Fighting Terror with Willful Blindness
The so-called "Global War on Terror" is as far removed from previous wars we've fought as football is from hide-and-seek. In the 20th century, wars were generally fought by countries with clearly defined uniformed combatants bearing military insignia, carrying arms openly, and targeting military personnel rather than civilians. Where civilians were casualties, they were mainly collateral rather than targeted damage. By contrast, our war with Islamic jihadists is not against any country but against religiously inspired zealots, who wear no uniforms, display no insignias, conceal their armaments, and who hide among, as well as target, civilians.
True, spies, saboteurs, and fifth columnists operated in previous wars outside regular defined battlefields and, thus, also violated the laws of war, but, by contrast, their activities did comparatively little damage. Today, however, terrorist attacks are the preferred method of jihadist warfare, and, as a result, gathering information necessary to prevent them is more important than it was for any previous war. Indeed, acquiring the necessary information is even more important now than in 2001 because Obama has adopted a kill first drone strategy rather than a capture and interrogate policy.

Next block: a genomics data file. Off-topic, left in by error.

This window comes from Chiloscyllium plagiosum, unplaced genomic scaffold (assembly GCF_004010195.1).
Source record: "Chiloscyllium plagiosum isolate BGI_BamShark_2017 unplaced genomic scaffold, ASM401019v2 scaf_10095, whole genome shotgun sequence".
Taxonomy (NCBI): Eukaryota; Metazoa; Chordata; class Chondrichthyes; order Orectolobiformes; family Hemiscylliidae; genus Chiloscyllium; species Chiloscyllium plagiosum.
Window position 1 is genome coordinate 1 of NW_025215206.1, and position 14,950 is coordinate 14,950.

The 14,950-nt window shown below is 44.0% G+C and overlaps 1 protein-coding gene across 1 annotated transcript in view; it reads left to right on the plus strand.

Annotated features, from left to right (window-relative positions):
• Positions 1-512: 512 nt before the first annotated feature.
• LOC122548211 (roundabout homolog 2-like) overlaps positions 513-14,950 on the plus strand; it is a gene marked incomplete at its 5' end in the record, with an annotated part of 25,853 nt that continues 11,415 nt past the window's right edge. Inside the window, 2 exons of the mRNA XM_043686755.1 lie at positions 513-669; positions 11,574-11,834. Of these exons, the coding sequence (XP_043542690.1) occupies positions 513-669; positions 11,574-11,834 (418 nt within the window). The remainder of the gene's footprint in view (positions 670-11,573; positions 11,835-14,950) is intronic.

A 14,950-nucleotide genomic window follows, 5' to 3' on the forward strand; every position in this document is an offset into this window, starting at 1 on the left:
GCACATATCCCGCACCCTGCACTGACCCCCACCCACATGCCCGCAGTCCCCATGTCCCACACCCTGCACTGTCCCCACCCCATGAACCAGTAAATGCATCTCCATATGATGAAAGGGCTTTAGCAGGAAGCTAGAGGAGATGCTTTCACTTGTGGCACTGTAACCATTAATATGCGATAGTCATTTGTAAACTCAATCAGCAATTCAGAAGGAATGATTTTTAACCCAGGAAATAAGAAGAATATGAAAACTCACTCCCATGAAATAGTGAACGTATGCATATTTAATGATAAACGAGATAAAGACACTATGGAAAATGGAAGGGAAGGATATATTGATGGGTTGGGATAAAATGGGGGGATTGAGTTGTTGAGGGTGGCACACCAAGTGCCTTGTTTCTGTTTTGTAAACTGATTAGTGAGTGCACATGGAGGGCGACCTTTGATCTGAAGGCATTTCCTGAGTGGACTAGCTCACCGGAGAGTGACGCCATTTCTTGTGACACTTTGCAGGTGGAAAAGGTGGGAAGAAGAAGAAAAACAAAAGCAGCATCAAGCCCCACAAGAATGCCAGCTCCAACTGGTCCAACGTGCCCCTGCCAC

That terrorists are active today on the home front means it is especially necessary to find out who they are, where they are, how many there are, who or what they are targeting, as well as how, where, and when they plan to strike. Moreover, given the destructiveness of weapons today (biological, chemical, and radiological), along with their relative ease of concealment and the difficulties of tracing responsibility, the task for us is close to herculean.
Gagging the Terrorist
Hence, the extraordinary, almost bizarre, nature of the administration's handling of Dzhokhar Tsarnaev given that it is clear he has information we need to know. Indeed, he was apparently talking to the FBI in the hospital for 16 hours before a magistrate judge, likely acting on orders from higher-ups, went out of her way to Mirandize him, something judges are not constitutionally empowered to do. As a result, Tsarnaev apparently shut up altogether. He is now being held as an ordinary domestic criminal free to talk when he, not we, want, when he could have been held as an enemy combatant and interrogated for at least 30 days, had Obama chosen, without ever getting a glimpse of a lawyer.
However, given the administration's choice, and given that they decided to try him as they might an ordinary shoplifter, was it necessary to Mirandize him to protect his constitutional right not to incriminate himself? Yes and no. As Orin Kerr noted, "The police aren't required to follow Miranda. Miranda is a set of rules the government can choose to follow if they want to admit a person's statements in a criminal case in court, not a set of rules they have to follow in every case." As far as Tsarnaev is concerned, there is enough evidence to convict him right now without using anything he might have supplied in any pre-trial interrogation. However, now that he's Mirandized, it is likely that the only way we'll get any information from him, if at all, is through some form of plea bargain, and if we do, it will likely be a year or so away when the point is we need it right now.